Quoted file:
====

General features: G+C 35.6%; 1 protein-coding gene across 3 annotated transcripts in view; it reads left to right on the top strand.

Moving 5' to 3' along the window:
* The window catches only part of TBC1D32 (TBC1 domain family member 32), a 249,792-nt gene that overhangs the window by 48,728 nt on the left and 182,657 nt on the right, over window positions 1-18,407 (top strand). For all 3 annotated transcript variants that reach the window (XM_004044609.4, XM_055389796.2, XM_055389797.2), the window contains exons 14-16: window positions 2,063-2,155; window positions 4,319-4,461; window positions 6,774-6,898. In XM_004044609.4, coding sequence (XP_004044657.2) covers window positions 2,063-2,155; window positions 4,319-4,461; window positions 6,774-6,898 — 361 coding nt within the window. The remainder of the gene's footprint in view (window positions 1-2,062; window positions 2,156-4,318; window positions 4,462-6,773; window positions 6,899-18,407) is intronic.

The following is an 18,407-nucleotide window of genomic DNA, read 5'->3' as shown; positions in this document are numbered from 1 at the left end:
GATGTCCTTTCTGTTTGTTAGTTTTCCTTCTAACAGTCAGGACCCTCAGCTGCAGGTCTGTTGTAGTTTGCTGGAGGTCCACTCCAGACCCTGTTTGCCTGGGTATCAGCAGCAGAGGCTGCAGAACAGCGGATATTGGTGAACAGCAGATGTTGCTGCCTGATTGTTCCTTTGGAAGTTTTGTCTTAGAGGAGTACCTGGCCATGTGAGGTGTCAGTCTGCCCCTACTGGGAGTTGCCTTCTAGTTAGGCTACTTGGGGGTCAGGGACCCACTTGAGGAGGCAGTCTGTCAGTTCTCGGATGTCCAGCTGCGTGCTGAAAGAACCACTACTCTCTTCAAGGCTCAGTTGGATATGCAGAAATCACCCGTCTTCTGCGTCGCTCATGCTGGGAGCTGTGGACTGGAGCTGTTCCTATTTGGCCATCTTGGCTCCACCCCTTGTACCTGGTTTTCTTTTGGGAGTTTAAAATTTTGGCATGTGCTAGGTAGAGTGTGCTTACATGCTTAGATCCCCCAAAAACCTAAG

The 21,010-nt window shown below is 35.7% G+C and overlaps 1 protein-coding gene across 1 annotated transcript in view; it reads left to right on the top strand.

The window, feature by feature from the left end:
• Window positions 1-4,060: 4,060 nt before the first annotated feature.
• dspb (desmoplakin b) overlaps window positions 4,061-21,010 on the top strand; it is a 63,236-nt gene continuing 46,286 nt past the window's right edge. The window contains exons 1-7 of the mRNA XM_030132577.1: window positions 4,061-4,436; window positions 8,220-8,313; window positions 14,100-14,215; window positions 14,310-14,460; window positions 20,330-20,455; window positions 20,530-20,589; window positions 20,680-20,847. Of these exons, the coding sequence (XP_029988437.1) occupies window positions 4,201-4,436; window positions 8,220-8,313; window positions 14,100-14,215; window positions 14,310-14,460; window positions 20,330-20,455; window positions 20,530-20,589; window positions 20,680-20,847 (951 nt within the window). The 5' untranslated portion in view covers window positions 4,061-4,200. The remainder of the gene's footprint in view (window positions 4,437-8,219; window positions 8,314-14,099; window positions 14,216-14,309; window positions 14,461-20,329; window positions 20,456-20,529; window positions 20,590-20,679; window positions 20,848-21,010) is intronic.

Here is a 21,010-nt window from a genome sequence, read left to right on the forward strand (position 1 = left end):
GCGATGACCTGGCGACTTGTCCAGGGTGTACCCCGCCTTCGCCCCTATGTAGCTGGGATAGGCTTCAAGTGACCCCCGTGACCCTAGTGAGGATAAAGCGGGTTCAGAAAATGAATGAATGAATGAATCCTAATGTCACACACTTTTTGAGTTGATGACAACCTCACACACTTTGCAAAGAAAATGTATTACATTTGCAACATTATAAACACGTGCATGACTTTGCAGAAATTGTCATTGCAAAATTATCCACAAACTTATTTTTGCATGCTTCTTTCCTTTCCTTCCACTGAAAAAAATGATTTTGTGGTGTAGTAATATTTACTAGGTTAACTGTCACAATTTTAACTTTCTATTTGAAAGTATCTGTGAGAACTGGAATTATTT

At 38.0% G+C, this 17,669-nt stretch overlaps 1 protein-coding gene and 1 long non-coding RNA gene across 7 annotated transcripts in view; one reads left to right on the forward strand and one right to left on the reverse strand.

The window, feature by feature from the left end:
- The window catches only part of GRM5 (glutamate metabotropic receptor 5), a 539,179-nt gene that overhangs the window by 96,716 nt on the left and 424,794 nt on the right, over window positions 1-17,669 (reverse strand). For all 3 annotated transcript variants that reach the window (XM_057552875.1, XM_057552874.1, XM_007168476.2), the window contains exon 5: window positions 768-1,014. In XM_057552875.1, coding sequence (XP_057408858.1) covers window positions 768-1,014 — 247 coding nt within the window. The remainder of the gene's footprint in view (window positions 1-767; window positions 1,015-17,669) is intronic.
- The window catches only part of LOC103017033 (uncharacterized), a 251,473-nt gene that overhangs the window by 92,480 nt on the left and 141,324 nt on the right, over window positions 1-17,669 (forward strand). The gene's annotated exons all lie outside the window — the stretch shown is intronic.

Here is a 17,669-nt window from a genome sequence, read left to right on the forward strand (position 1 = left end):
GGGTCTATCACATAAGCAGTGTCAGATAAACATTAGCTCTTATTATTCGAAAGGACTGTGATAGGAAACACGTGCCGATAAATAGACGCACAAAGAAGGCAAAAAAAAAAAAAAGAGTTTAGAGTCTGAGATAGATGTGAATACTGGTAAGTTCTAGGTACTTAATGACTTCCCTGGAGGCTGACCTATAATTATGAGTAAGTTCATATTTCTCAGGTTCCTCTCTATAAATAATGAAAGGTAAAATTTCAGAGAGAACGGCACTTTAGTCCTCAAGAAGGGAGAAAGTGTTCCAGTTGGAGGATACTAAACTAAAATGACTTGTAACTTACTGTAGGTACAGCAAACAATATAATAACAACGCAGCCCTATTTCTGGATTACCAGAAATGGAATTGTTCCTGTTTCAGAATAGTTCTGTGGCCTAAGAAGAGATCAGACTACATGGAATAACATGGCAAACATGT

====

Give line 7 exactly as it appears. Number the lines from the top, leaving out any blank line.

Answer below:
The window, feature by feature from the left end: